Fighting for the Good
Aaron took on his asbestos suite and made a case for Python as a VisualBasic replacement for the free desktop. Ok, let's give him some fire and play the "my language is better than yours" game.
Python is obviously the wrong choice. Ironically it's Aaron in his blog who eloquently tells us why this is the case. There are technical reasons, but there are also social reasons. If the creator of the language is perceived as a blocker to the future of the language there is obviously something wrong.
But in the end it's even not the weaknesses of Python (I actually like the language and have gladly used it in the past), but the strength of the competition, and the strongest competitor is Ruby. It's just amazing what Ruby did in the last couple of months. It's gaining popularity extremely fast. Tim O'Reilly told us end of last year that Ruby book sales surpass Python. Many people are adopting Ruby and this is for a reason.
I have used Ruby intensively during the last couple of months and I have to say it just feels right. KDE developers know that feeling. It's the same feeling you had when using Qt for the first time. It feels right, because when you look for something it's actually where you look first. It feels right because you frequently surprise yourself by writing code that works at once. It feels right because it's simple, elegant and still powerful.
You see what Ruby can do for example in Ruby on Rails. Try it yourself. It's really fun to use and a big part of this is due to Rails making use of the dynamic nature of Ruby and putting it all into the right place. Other examples are the fantastic test framework, the extremely elegant XML builder (I once tried to build something similar in C++, but didn't came even close to the elegance of the Ruby solution) or Korundum, the Ruby bindings for KDE. For a VisualBasic replacement Ruby has all the necessary ingredients. So as I already stated in a previous blog: The future is Ruby, Ruby, Ruby.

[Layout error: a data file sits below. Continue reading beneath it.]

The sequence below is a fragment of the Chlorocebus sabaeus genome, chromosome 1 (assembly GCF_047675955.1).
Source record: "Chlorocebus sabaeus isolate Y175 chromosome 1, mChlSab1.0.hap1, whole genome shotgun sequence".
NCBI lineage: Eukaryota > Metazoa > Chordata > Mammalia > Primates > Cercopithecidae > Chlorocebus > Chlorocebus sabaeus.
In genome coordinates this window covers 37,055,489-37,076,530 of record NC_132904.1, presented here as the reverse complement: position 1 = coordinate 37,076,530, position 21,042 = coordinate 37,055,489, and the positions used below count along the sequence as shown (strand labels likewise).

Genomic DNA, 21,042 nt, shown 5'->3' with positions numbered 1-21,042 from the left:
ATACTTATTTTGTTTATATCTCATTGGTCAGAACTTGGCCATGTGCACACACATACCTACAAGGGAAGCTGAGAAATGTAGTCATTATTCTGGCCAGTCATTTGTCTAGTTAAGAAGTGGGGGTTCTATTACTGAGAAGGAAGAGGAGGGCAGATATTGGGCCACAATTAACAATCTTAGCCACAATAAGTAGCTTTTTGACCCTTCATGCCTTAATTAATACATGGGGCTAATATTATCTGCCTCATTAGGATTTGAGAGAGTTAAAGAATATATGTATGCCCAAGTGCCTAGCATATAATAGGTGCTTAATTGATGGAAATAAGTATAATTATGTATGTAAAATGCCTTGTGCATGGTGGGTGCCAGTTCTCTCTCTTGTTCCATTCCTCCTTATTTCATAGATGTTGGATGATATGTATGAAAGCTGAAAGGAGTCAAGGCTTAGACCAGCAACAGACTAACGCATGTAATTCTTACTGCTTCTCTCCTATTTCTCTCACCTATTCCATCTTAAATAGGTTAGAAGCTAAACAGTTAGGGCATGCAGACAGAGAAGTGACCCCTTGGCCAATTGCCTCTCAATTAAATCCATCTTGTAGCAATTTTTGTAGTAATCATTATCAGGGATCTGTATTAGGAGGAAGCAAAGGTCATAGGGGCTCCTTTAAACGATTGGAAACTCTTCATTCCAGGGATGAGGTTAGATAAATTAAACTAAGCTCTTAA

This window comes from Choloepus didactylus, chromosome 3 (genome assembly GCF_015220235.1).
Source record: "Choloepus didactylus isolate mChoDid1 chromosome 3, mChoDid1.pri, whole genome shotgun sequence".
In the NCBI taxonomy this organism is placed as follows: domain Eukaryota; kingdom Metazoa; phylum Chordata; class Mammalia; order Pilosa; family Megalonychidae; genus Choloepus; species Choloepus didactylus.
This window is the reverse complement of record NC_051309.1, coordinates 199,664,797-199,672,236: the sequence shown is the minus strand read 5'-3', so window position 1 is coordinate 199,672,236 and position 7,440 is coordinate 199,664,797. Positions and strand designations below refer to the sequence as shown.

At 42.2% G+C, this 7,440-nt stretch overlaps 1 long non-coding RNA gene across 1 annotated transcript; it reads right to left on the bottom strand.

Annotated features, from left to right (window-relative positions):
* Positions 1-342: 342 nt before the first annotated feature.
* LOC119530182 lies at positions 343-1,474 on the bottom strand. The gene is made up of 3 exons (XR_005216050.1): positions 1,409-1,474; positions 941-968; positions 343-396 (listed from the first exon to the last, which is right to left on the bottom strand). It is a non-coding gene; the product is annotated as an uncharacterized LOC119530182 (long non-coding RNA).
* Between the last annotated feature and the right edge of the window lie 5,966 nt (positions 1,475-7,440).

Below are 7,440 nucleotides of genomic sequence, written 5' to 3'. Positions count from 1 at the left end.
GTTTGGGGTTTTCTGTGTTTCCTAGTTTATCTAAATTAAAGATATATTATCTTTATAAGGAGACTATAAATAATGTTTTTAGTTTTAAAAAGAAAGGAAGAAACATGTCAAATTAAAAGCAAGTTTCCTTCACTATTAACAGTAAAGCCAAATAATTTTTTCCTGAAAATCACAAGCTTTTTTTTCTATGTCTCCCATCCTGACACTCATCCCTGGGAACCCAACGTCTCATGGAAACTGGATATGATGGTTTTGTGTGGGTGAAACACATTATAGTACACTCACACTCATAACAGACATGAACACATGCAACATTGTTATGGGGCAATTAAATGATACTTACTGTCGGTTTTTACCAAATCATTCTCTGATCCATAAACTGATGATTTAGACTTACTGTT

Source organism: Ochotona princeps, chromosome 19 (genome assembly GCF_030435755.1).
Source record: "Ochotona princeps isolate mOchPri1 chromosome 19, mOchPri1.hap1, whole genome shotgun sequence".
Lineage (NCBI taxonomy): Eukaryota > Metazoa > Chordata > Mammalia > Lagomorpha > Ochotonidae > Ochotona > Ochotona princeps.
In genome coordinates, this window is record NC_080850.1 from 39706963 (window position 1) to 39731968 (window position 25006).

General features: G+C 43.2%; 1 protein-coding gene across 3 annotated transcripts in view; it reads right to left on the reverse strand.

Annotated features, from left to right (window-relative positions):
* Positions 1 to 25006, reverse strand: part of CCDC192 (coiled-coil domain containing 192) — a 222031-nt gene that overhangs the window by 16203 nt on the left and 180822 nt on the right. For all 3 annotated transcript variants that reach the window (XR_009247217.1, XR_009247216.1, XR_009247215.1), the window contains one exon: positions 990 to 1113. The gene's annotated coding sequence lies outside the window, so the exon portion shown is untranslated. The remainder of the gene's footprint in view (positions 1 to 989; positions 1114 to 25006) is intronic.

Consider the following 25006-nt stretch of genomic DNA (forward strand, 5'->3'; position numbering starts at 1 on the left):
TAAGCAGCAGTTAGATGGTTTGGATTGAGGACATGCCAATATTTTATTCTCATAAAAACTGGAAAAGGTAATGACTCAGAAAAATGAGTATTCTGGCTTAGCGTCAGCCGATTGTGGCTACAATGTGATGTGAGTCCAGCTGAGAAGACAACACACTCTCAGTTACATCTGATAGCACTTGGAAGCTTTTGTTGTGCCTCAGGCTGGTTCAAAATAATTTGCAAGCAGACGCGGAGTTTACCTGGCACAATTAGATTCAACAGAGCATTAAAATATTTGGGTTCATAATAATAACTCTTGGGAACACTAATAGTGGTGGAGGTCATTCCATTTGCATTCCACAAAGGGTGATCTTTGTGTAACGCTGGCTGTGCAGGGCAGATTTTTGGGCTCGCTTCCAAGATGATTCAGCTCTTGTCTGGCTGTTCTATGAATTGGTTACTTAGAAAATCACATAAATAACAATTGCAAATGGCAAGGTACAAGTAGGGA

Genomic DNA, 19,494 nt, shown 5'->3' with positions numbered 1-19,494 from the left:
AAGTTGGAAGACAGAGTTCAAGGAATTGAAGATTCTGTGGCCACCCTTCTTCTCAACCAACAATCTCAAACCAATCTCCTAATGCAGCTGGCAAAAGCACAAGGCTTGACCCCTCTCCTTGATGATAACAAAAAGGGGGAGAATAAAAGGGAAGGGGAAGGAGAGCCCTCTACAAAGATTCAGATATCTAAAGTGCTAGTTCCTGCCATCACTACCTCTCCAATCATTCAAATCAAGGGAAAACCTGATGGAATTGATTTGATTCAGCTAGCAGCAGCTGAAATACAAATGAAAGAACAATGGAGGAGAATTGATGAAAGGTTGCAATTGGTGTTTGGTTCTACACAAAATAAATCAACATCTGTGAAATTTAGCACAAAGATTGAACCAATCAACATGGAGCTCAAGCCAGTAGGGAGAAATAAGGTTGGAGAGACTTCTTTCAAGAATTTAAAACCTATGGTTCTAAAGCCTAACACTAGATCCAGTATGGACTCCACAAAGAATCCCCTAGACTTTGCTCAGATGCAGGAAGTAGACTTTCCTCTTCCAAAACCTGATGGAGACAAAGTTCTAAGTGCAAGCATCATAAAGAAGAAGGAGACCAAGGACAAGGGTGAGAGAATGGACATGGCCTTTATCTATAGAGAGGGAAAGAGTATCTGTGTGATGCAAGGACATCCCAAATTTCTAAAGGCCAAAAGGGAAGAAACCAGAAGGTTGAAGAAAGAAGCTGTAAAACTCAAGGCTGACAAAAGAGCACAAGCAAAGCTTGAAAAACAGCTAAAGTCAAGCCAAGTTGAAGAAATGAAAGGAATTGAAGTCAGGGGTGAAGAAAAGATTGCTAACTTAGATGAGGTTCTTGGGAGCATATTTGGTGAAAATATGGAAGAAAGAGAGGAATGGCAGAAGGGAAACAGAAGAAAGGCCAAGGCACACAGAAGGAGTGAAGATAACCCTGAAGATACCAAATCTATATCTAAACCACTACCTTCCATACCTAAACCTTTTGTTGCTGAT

But in the end fighting about programming languages usually is as much fun as it is pointless. Deciding which language to use by committee is not going to work. Why do we have this multitude of languages, why are applications written in many different languages peacefully coexisting on each and every desktop out there? Because it actually makes sense to use the tool which fits the problem and which fits the person using the tool. Problems are different, people are different, so let them use the programming languages they chose.
Of course there is a chance for every solution to become widely successfull and push away other solutions. It's hard to tell what it is which makes the difference between success and failure. If I would have to bet, I would put my money on Ruby.